All Quiet on the Western Front
By Erich Maria Remarque
Chapter Eleven Summary
The war continues, and Paul and his comrades lose track of the days. Their individuality also weakens as they see themselves as soldiers and not people. Unable to endure the lifestyle of war any longer, Detering cracks. He takes a blossoming branch from a cherry tree and brings it back to camp. Detering notes that the branch reminds him of an orchard from his home. A few days later, Detering deserts the army, and the Second Company never hears from him again.
Müller is shot in the stomach. His final few moments of life are short but excruciatingly painful. After Müller’s death, Paul receives the boots from his feet—the same boots that once belonged to Kemmerich. The men of the Second Company hear that the war is soon to end, but they must keep fighting.
Paul carries Kat, who has been wounded, to the dressing station for help. Paul is certain that Kat, his best (and now only) friend in the army, will survive. However, Paul does not see that there is a deadly piece of shrapnel in Kat’s head. Kat dies and leaves Paul alone.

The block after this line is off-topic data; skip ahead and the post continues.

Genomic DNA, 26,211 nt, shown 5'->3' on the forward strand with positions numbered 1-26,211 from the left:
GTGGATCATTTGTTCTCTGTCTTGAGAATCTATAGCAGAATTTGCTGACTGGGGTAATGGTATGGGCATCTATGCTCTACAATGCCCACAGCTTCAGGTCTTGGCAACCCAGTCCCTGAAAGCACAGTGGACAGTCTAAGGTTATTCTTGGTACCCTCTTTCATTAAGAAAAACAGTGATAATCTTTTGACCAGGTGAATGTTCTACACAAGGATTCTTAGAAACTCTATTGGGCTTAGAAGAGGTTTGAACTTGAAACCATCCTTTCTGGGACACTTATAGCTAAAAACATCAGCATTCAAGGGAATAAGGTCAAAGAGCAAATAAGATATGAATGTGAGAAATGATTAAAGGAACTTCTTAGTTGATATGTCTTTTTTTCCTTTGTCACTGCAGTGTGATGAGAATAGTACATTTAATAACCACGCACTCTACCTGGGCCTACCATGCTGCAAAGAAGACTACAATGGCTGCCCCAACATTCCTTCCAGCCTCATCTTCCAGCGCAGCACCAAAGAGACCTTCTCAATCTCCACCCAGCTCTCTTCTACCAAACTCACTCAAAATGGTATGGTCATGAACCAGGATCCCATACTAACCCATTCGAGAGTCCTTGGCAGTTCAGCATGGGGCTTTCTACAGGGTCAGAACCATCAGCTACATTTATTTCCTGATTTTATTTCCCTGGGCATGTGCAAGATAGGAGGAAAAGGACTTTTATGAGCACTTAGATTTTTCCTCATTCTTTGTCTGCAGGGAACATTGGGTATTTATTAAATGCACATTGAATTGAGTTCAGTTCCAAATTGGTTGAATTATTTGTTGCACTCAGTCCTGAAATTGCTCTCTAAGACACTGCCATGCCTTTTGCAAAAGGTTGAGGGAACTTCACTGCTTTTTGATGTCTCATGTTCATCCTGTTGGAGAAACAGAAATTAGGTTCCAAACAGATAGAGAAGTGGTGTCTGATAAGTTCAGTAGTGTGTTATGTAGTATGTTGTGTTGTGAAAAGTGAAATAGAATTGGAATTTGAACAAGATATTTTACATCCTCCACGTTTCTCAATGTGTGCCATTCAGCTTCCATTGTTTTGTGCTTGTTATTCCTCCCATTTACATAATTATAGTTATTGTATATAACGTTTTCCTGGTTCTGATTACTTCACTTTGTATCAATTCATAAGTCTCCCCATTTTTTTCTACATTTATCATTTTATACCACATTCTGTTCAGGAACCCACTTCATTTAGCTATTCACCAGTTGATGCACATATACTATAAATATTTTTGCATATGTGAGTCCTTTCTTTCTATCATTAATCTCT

Chapter Eleven Analysis
Conditions for the men continue to worsen. The men are unable to keep track of their days, and this signifies another hardship of war: Fighting, as difficult as it is, has become extremely commonplace for the men. When Paul receives the boots that once belonged to Kemmerich, he seems marked for death. Although he has survived thus far, the boots symbolize that he will die as the other men before him did.
Paul’s carrying of Kat is a powerful image that symbolizes the brotherhood of war. Paul would do anything to save his friend. The news that there is shrapnel in Kat’s head devastates Paul. Paul knows that he will never emotionally recover from the death of his mentor and good friend.
Chapter Twelve Summary
It is the fall of 1918, and Paul is the only person left from his group of classmates. Paul inhales poisonous gas, so he is given 14 days of...Sign up to continue reading Chapter 11 to 12 >